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Shock Bronze Age find 'changes history'

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Shock Bronze Age find 'changes history'
14:48 CEST+02:00
Archaeologists in northern Sweden have located the remains of a farm from the Bronze Age, a find which challenges the established history of the area around Umeå and the province of Norrland.

"It is completely unique," Jan Heinerud at Västerbotten's Museum in Umeå told The Local on Friday. "We have never previously found a long house like this so far north."

The farm was discovered in the area between Backen and Klabböle in an area known as Klockaråkern and it is thought that the farm was in use for almost 600 years from around 1100 BC.

Heinerud said that the museum's experts have been unable to establish exactly who would have lived at the location, but that they have a number of theories.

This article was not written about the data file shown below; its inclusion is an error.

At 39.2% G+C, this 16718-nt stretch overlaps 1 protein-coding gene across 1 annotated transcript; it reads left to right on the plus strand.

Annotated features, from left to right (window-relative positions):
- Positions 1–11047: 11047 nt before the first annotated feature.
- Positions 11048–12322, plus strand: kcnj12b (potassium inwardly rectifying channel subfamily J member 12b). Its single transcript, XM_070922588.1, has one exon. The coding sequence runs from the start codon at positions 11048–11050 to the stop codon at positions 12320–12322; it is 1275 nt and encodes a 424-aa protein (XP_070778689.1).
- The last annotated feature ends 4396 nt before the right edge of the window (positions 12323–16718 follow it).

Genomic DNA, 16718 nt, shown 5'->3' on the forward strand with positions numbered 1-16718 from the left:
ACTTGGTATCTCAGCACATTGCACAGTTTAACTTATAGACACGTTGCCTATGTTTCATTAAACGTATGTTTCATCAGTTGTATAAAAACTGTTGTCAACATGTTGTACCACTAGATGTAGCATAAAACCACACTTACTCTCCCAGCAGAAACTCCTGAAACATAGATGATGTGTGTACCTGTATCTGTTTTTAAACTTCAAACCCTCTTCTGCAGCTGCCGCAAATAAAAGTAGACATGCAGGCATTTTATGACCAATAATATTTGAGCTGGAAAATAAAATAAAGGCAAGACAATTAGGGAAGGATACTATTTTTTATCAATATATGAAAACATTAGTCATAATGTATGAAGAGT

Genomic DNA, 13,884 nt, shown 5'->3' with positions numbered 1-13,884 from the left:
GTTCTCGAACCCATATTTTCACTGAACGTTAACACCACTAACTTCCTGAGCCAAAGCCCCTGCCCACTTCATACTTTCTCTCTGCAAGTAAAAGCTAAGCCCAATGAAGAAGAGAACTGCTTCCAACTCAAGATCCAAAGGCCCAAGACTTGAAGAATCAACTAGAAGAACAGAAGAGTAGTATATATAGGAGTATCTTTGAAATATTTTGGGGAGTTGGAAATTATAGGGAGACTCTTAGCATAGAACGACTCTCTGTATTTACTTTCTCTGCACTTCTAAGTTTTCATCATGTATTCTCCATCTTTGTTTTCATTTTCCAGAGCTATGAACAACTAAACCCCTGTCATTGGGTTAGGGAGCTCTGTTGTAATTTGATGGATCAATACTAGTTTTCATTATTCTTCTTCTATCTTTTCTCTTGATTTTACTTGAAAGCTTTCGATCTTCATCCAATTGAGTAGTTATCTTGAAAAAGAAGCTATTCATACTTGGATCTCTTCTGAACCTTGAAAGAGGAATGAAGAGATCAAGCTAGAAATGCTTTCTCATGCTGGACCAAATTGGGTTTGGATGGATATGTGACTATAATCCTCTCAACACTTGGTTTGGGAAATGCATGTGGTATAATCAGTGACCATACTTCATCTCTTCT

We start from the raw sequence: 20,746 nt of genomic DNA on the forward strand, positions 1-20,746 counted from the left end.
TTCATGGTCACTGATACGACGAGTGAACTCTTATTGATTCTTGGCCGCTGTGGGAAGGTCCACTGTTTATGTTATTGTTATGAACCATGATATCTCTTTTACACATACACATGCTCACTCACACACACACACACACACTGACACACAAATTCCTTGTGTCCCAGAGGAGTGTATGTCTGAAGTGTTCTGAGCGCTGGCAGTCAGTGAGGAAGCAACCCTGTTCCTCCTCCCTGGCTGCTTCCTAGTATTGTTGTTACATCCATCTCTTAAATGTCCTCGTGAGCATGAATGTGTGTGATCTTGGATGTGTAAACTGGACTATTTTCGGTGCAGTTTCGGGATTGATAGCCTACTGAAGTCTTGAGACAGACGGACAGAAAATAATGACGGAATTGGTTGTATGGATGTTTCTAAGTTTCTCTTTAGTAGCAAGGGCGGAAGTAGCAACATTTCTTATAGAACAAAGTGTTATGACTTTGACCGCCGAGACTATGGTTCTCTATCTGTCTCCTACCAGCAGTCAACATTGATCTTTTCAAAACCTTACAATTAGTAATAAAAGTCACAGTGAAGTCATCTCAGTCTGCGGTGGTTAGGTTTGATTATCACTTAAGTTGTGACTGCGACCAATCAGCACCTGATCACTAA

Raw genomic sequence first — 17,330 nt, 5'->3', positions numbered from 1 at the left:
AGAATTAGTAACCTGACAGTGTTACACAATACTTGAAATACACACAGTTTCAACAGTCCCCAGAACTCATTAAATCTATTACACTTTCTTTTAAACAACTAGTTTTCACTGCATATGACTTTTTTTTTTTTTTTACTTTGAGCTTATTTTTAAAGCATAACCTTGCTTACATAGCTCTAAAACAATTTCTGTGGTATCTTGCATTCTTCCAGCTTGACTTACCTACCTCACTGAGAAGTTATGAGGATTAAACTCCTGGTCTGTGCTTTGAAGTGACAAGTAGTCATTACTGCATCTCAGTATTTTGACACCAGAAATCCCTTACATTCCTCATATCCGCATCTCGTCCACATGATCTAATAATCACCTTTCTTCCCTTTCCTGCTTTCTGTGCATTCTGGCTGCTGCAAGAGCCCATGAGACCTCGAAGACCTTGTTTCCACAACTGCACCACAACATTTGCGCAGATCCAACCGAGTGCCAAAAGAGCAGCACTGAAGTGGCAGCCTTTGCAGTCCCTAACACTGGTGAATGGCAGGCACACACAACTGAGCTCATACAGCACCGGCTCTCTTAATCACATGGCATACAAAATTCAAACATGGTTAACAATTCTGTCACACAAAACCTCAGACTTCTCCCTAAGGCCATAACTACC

"There were hunters and fishermen in the area at that time. My colleagues and I at the museum think that they may have come up from the south," he told The Local.

Heinerud explained that the find changes the history of the region around Norrland's main city of Umeå and raises further interesting questions over how the area was used between 500 BC and 500 AD, of which little is known.

"With more research perhaps we can fill in this gap and the picture may change," he said.

The farm is thought to have contained a main residence in the form of a long house in which the farmer would have lived together with the animals, as as well a series of other smaller buildings.

The team from the Västerbotten Museum is digging at four locations, two on either side of the river, and will do so at least until the first snow arrives.

Peter Vinthagen Simpson

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